The Governator has filed a $10 million suit alleging that Nevada-based Arnold Nutrition Group “brazenly stole and exploited” his likeness to market its products in violation of his right of publicity.
To settle a false advertising suit challenging claims for its five-toed running shoes, Vibram USA agreed to pay a total of $3.75 million and change its marketing practices.
In a closely watched dispute over the Federal Trade Commission’s (FTC’s) power to regulate data security, a New Jersey federal court judge agreed with the agency that it can pursue its case against the Wyndham Hotel chain for lax security.
Don’t believe everything you see on TV or read on the Internet – at least not from ADT Security Systems.
A federal court judge has ordered Overstock to pay more than $6.8 million for deceptively advertising the original list price of products.
Just weeks after the D.C. Circuit Court of Appeals struck down the Federal Communications Commission’s net neutrality rules, agency Chairman Tom Wheeler vowed the agency will come up with new standards for an open Internet.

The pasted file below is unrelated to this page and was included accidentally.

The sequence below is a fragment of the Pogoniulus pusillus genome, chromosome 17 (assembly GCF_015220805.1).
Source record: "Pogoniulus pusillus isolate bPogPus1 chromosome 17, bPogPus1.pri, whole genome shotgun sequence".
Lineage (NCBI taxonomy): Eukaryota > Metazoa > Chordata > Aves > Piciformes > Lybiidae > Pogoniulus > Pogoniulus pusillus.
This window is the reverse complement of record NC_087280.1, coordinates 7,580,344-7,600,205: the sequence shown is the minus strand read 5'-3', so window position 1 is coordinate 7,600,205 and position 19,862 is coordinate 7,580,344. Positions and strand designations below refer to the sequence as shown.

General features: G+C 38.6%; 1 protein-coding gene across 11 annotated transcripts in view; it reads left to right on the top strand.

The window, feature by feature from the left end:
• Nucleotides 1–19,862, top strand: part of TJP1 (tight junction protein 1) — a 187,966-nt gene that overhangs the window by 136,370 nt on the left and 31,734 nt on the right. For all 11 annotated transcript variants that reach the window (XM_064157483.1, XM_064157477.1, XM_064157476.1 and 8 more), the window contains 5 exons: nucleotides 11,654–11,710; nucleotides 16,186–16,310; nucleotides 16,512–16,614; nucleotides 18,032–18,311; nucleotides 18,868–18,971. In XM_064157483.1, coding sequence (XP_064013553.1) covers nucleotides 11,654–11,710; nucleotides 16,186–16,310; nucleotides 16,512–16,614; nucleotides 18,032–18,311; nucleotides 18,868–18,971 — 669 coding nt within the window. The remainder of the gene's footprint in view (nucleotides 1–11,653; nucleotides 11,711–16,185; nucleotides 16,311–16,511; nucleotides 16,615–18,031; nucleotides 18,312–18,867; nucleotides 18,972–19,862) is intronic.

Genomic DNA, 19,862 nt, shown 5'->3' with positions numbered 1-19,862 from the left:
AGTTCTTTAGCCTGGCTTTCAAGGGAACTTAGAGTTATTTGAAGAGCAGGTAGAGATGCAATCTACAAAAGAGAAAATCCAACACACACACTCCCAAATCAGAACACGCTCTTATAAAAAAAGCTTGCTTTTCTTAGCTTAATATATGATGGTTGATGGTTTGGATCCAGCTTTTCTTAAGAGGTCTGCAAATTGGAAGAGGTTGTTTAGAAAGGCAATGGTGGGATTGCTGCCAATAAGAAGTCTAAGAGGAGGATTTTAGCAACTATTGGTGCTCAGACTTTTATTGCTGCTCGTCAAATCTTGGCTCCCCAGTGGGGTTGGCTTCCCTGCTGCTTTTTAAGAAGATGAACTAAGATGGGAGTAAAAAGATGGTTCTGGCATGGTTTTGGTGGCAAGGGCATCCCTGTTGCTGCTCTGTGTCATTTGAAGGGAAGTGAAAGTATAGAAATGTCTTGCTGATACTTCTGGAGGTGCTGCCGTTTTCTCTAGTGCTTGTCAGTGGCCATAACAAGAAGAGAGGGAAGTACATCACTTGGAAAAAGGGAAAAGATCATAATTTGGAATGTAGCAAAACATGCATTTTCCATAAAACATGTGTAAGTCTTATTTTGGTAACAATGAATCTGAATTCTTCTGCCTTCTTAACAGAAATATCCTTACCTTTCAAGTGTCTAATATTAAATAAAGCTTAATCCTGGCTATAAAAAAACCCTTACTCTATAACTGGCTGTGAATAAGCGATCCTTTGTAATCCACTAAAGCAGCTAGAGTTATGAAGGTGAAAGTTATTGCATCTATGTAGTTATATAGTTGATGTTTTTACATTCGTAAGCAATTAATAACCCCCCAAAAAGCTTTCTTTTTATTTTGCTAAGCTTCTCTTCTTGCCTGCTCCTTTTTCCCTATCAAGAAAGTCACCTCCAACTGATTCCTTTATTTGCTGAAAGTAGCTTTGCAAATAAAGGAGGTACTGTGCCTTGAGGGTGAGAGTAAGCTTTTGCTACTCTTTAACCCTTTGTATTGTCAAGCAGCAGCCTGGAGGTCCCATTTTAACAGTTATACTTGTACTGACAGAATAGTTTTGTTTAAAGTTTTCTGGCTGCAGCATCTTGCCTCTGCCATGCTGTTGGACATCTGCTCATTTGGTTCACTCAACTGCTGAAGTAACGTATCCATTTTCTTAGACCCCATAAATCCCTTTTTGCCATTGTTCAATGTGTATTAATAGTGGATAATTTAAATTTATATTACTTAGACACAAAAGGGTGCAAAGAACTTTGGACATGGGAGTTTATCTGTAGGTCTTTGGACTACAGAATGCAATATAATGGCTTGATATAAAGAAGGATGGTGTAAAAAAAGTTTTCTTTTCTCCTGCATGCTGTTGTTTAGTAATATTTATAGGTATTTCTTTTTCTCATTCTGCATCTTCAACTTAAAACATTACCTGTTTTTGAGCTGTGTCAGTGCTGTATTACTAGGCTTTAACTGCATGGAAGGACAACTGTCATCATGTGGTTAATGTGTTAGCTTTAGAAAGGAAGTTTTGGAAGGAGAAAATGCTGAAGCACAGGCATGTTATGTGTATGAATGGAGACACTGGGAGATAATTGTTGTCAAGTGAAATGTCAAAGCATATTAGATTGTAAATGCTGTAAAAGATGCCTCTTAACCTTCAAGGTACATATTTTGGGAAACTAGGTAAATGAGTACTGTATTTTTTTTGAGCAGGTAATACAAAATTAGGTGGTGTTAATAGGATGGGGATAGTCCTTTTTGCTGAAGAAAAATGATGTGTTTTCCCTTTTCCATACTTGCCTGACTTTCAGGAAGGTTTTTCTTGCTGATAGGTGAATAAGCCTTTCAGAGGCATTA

On March 6—9, 2014, Engredea will convene leading suppliers, manufacturers and marketers to share best practices for better positioning brands and products in the global nutrition industry.
Skechers agreed to modify television advertising for its “Air-Mazing” shoes in response to concerns from the Children’s Advertising Review Unit that kids might believe the product could make them run faster and jump higher, as well as encourage them to engage in unsafe ...
In a twist on the never-ending litigations surrounding “natural” product claims, Procter & Gamble recently filed a Lanham Act suit against Hello Products LLC in New York federal court.
The Federal Trade Commission recently settled charges with Nissan North America and its advertising agency over deceptive advertising for the Nissan Frontier pickup truck.